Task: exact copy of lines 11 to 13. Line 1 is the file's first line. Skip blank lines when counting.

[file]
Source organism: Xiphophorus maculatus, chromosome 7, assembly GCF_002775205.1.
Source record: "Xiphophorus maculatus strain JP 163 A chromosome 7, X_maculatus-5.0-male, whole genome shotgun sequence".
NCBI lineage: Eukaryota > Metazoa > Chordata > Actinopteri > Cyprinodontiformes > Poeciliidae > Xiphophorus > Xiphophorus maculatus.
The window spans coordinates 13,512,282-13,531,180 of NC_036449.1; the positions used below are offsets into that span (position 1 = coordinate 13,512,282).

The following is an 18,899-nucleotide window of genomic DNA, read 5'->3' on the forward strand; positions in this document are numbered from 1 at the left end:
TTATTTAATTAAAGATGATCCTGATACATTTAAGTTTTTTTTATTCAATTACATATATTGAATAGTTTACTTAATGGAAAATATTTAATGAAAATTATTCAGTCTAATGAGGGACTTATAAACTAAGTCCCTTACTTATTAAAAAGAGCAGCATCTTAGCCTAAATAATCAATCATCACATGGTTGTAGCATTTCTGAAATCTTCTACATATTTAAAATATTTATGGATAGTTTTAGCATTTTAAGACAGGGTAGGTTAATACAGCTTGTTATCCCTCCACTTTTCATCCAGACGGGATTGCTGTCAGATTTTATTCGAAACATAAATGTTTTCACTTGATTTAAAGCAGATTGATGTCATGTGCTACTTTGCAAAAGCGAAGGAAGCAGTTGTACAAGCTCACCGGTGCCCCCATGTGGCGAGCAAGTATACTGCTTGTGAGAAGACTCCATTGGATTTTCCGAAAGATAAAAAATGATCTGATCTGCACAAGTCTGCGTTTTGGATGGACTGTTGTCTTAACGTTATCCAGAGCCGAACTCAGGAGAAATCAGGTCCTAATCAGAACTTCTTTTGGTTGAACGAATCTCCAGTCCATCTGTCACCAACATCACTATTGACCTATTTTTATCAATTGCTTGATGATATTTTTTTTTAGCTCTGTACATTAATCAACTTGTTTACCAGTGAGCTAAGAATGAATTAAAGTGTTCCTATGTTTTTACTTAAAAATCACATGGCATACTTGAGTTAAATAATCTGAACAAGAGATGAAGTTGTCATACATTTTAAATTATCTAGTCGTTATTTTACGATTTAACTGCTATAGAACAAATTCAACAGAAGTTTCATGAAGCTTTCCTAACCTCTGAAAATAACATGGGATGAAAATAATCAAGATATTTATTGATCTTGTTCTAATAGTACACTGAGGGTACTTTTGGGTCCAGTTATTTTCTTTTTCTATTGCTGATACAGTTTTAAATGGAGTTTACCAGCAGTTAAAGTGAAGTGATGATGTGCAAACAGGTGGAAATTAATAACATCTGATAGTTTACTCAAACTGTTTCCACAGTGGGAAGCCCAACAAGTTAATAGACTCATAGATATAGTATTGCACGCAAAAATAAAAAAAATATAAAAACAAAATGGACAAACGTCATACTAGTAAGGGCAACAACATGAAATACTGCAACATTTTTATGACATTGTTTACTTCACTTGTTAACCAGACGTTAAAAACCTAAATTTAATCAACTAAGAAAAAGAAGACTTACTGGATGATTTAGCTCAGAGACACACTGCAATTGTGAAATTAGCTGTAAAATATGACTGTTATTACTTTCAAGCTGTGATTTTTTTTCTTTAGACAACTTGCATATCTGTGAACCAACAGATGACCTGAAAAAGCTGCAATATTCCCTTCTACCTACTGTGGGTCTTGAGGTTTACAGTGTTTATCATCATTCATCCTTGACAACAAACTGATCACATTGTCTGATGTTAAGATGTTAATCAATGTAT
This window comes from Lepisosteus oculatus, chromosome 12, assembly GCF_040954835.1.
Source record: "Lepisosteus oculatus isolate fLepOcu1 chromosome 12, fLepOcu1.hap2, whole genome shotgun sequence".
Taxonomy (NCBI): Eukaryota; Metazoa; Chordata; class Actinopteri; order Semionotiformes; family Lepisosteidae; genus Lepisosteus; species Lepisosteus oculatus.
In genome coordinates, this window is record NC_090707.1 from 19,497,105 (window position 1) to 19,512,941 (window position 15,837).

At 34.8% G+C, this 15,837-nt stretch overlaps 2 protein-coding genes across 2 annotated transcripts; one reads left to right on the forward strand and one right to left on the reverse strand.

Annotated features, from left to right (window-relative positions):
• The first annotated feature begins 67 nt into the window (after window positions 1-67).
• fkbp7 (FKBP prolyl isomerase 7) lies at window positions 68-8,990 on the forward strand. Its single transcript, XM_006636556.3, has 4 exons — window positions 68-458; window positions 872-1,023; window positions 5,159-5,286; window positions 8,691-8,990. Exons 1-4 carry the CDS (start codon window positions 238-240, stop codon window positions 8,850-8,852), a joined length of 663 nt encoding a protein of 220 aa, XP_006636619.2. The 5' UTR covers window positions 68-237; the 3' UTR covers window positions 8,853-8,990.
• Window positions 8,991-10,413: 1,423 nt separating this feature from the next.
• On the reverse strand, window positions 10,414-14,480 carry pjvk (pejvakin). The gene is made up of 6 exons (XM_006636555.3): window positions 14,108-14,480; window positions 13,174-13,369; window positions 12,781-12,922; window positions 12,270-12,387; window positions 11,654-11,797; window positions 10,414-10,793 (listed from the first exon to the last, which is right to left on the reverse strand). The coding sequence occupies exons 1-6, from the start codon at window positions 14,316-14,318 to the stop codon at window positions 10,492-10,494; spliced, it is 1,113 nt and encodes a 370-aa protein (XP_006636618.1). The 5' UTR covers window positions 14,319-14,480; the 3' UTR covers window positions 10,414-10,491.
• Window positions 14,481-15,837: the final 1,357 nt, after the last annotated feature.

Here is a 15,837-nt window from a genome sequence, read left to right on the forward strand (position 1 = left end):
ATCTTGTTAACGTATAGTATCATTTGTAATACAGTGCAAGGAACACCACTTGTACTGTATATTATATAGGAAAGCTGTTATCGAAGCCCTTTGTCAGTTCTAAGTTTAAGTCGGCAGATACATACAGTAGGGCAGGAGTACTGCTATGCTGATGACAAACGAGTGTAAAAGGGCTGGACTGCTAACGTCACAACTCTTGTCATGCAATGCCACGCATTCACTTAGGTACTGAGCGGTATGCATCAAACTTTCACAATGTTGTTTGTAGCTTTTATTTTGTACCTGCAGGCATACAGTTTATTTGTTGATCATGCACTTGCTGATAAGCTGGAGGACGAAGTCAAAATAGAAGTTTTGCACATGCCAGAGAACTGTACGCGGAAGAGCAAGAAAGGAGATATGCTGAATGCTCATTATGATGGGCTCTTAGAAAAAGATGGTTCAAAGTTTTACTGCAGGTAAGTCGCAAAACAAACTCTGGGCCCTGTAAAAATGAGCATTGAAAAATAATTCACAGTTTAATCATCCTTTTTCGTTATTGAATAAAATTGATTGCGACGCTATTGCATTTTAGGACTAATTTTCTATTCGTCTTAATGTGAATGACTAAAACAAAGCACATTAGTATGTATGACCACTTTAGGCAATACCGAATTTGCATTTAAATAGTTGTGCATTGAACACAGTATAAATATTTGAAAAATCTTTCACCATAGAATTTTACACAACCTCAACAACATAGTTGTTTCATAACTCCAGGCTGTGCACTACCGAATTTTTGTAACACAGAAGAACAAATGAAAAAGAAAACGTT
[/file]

At 34.8% G+C, this 15,837-nt stretch overlaps 2 protein-coding genes across 2 annotated transcripts; one reads left to right on the forward strand and one right to left on the reverse strand.

Annotated features, from left to right (window-relative positions):
• The first annotated feature begins 67 nt into the window (after window positions 1-67).